Farmer Takes Broadband Into His Own Hands
Having become fed up with pitifully-slow Internet access on his Salisbury Plain (UK) form, farmer Richard Guy Salisbury Plain has homebrewed his own solution, according to the Daily Mail. As his LTE service was a lot faster what he got in his home (1 Mb/s), he built a wooden mast to which he attached a solar-powered LTE adapter, put it in a waterproof toolbox, and connected the signal to his house with a fiber optic cable. He now gets a blazing 69-Mb/s download speed. Of course, Guy also has IT experience which certainly helped
A Drone To Record Your Wedding
Looking a lot like Uber, Droners.io has launched a business Droners.io that connects people local, professional drone pilots to film your wedding, real estate, surf session, and whatever else you'd like. Pilot positions are available. You pay the pilot by project or per hour, depending on how you negotiate the deal. Once the pilot is done, you get an invoice that have a week to review. After that you use Droners secure payment platform with a debit or credit card.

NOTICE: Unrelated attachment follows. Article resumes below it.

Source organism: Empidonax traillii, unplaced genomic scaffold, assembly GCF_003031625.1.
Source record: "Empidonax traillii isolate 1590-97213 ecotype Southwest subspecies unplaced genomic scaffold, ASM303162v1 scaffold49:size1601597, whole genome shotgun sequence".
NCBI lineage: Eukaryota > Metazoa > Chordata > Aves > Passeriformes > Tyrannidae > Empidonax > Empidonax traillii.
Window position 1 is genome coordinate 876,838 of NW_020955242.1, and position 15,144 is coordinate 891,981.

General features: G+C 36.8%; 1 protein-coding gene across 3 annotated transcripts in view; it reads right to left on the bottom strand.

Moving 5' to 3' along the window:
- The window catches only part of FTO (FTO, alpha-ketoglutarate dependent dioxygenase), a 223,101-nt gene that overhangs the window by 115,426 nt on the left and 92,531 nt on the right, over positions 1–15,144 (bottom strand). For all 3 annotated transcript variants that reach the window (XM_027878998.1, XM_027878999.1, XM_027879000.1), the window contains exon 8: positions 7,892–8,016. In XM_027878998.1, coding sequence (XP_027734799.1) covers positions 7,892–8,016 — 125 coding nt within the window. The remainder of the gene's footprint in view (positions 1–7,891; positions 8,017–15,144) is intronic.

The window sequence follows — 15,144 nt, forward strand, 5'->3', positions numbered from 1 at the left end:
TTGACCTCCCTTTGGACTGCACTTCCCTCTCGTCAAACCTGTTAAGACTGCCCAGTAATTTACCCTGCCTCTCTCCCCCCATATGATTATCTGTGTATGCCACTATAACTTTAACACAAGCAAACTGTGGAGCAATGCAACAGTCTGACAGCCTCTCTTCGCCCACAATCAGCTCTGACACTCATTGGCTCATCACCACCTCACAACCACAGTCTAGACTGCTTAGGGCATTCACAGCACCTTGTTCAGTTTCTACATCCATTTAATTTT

Charlotte Pushes for Doppler Weather Radar
The Charlotte, North Carolina area is one of the few places in the U.S. that the National Weather Service Doppler Radar system doesn't cover, so Senator Richard Burr and Congressman Robert Pittenger are bringing the Metropolitan Weather Hazard Protection Act to Washington. If passed, the new law would require all cities of 700,000 people or more to have direct coverage of a Doppler radar. The nearest systems are in Raleigh, Blacksburg, Virginia, and Grier, South Carolina, but they don't fully cover western North Carolina. Burr says the new radar would cost $15 million and would include federal funding.
DoD To Scale Up Drone Flights
The Pentagon plans to expand the number of daily drone flights by 50% over the next 4 yr., according to the Wall Street Journal, in areas such as Ukraine, Iraq, Syria, the South China Sea, and North Africa, the first increase since 2011. Although the Air Force conducts most flights including those for the CIA, the new plan will also use Army and Special Operations Command assets, as well as government contractors. Daily flights would increase from 61 to perhaps 90 by 2019.
By Sam Benzacar